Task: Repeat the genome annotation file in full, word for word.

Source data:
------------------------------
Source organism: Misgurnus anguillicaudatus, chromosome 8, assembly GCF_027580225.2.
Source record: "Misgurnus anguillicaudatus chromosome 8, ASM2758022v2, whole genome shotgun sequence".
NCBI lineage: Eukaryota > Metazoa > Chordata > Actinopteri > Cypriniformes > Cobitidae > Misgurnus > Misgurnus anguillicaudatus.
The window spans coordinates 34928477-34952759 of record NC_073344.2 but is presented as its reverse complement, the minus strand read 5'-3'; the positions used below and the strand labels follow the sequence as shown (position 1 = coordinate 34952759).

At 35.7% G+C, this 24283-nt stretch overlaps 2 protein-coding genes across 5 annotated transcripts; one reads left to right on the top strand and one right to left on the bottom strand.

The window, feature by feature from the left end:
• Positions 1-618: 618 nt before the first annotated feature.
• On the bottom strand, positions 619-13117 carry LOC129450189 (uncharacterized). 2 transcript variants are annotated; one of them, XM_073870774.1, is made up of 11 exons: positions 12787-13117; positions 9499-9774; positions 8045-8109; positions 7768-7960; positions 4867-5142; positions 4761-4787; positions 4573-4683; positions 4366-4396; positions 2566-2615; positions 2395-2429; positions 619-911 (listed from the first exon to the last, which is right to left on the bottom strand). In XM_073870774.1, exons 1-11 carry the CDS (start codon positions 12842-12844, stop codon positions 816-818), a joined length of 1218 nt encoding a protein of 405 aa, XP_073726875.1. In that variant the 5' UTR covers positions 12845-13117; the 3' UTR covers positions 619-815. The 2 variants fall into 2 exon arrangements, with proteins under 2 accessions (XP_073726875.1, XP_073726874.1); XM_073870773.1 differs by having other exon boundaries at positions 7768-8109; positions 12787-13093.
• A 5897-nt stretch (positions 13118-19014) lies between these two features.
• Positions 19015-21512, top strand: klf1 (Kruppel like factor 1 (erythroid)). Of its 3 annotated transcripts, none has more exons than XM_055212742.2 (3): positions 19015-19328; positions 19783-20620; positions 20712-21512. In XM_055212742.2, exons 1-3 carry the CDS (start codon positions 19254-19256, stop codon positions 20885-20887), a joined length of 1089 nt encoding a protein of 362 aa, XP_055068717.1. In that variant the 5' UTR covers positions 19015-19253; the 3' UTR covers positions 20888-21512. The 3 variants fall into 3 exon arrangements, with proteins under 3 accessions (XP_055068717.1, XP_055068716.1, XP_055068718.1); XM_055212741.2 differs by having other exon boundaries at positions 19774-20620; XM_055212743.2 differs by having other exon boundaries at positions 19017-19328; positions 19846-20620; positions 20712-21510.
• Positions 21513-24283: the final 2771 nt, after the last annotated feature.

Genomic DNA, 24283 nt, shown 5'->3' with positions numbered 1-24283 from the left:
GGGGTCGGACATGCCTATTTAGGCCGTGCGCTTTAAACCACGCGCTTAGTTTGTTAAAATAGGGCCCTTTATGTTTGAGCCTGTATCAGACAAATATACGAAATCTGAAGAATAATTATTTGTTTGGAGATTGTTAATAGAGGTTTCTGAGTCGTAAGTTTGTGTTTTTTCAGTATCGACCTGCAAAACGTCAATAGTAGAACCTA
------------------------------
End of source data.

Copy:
Source organism: Misgurnus anguillicaudatus, chromosome 8, assembly GCF_027580225.2.
Source record: "Misgurnus anguillicaudatus chromosome 8, ASM2758022v2, whole genome shotgun sequence".
NCBI lineage: Eukaryota > Metazoa > Chordata > Actinopteri > Cypriniformes > Cobitidae > Misgurnus > Misgurnus anguillicaudatus.
The window spans coordinates 34928477-34952759 of record NC_073344.2 but is presented as its reverse complement, the minus strand read 5'-3'; the positions used below and the strand labels follow the sequence as shown (position 1 = coordinate 34952759).

At 35.7% G+C, this 24283-nt stretch overlaps 2 protein-coding genes across 5 annotated transcripts; one reads left to right on the top strand and one right to left on the bottom strand.

The window, feature by feature from the left end:
• Positions 1-618: 618 nt before the first annotated feature.
• On the bottom strand, positions 619-13117 carry LOC129450189 (uncharacterized). 2 transcript variants are annotated; one of them, XM_073870774.1, is made up of 11 exons: positions 12787-13117; positions 9499-9774; positions 8045-8109; positions 7768-7960; positions 4867-5142; positions 4761-4787; positions 4573-4683; positions 4366-4396; positions 2566-2615; positions 2395-2429; positions 619-911 (listed from the first exon to the last, which is right to left on the bottom strand). In XM_073870774.1, exons 1-11 carry the CDS (start codon positions 12842-12844, stop codon positions 816-818), a joined length of 1218 nt encoding a protein of 405 aa, XP_073726875.1. In that variant the 5' UTR covers positions 12845-13117; the 3' UTR covers positions 619-815. The 2 variants fall into 2 exon arrangements, with proteins under 2 accessions (XP_073726875.1, XP_073726874.1); XM_073870773.1 differs by having other exon boundaries at positions 7768-8109; positions 12787-13093.
• A 5897-nt stretch (positions 13118-19014) lies between these two features.
• Positions 19015-21512, top strand: klf1 (Kruppel like factor 1 (erythroid)). Of its 3 annotated transcripts, none has more exons than XM_055212742.2 (3): positions 19015-19328; positions 19783-20620; positions 20712-21512. In XM_055212742.2, exons 1-3 carry the CDS (start codon positions 19254-19256, stop codon positions 20885-20887), a joined length of 1089 nt encoding a protein of 362 aa, XP_055068717.1. In that variant the 5' UTR covers positions 19015-19253; the 3' UTR covers positions 20888-21512. The 3 variants fall into 3 exon arrangements, with proteins under 3 accessions (XP_055068717.1, XP_055068716.1, XP_055068718.1); XM_055212741.2 differs by having other exon boundaries at positions 19774-20620; XM_055212743.2 differs by having other exon boundaries at positions 19017-19328; positions 19846-20620; positions 20712-21510.
• Positions 21513-24283: the final 2771 nt, after the last annotated feature.

Genomic DNA, 24283 nt, shown 5'->3' with positions numbered 1-24283 from the left:
GGGGTCGGACATGCCTATTTAGGCCGTGCGCTTTAAACCACGCGCTTAGTTTGTTAAAATAGGGCCCTTTATGTTTGAGCCTGTATCAGACAAATATACGAAATCTGAAGAATAATTATTTGTTTGGAGATTGTTAATAGAGGTTTCTGAGTCGTAAGTTTGTGTTTTTTCAGTATCGACCTGCAAAACGTCAATAGTAGAACCTA